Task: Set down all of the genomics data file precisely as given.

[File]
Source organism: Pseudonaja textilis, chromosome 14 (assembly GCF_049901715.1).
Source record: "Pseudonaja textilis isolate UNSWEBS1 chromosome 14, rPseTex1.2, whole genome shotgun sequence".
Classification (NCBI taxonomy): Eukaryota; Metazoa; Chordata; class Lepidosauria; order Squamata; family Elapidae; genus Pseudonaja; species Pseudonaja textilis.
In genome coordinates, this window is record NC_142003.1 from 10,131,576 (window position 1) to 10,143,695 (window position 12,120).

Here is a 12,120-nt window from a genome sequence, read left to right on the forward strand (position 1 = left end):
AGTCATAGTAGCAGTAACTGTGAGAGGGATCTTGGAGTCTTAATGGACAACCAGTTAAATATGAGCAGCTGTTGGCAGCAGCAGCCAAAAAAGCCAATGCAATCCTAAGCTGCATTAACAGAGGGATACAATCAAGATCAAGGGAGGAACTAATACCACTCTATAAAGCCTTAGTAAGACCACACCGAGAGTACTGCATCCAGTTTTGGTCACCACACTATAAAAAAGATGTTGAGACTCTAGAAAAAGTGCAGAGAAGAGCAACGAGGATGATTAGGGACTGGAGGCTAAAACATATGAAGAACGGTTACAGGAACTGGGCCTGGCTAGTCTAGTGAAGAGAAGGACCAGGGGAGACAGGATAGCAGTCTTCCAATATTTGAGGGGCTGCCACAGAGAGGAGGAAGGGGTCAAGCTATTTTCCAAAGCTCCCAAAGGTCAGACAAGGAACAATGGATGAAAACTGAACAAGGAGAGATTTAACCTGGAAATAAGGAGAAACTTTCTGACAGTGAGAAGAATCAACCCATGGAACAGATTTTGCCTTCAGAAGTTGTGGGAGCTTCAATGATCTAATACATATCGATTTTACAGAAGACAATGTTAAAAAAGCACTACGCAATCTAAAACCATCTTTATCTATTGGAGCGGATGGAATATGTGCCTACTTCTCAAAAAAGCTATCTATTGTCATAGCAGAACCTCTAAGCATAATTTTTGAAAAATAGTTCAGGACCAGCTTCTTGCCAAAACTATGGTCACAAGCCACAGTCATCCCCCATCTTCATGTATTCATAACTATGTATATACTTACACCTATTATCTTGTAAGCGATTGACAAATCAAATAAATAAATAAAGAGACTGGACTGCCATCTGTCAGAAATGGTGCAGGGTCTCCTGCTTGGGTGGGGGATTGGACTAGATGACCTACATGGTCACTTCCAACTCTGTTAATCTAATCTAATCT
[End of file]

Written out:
Source organism: Pseudonaja textilis, chromosome 14 (assembly GCF_049901715.1).
Source record: "Pseudonaja textilis isolate UNSWEBS1 chromosome 14, rPseTex1.2, whole genome shotgun sequence".
Classification (NCBI taxonomy): Eukaryota; Metazoa; Chordata; class Lepidosauria; order Squamata; family Elapidae; genus Pseudonaja; species Pseudonaja textilis.
In genome coordinates, this window is record NC_142003.1 from 10,131,576 (window position 1) to 10,143,695 (window position 12,120).

Here is a 12,120-nt window from a genome sequence, read left to right on the forward strand (position 1 = left end):
AGTCATAGTAGCAGTAACTGTGAGAGGGATCTTGGAGTCTTAATGGACAACCAGTTAAATATGAGCAGCTGTTGGCAGCAGCAGCCAAAAAAGCCAATGCAATCCTAAGCTGCATTAACAGAGGGATACAATCAAGATCAAGGGAGGAACTAATACCACTCTATAAAGCCTTAGTAAGACCACACCGAGAGTACTGCATCCAGTTTTGGTCACCACACTATAAAAAAGATGTTGAGACTCTAGAAAAAGTGCAGAGAAGAGCAACGAGGATGATTAGGGACTGGAGGCTAAAACATATGAAGAACGGTTACAGGAACTGGGCCTGGCTAGTCTAGTGAAGAGAAGGACCAGGGGAGACAGGATAGCAGTCTTCCAATATTTGAGGGGCTGCCACAGAGAGGAGGAAGGGGTCAAGCTATTTTCCAAAGCTCCCAAAGGTCAGACAAGGAACAATGGATGAAAACTGAACAAGGAGAGATTTAACCTGGAAATAAGGAGAAACTTTCTGACAGTGAGAAGAATCAACCCATGGAACAGATTTTGCCTTCAGAAGTTGTGGGAGCTTCAATGATCTAATACATATCGATTTTACAGAAGACAATGTTAAAAAAGCACTACGCAATCTAAAACCATCTTTATCTATTGGAGCGGATGGAATATGTGCCTACTTCTCAAAAAAGCTATCTATTGTCATAGCAGAACCTCTAAGCATAATTTTTGAAAAATAGTTCAGGACCAGCTTCTTGCCAAAACTATGGTCACAAGCCACAGTCATCCCCCATCTTCATGTATTCATAACTATGTATATACTTACACCTATTATCTTGTAAGCGATTGACAAATCAAATAAATAAATAAAGAGACTGGACTGCCATCTGTCAGAAATGGTGCAGGGTCTCCTGCTTGGGTGGGGGATTGGACTAGATGACCTACATGGTCACTTCCAACTCTGTTAATCTAATCTAATCT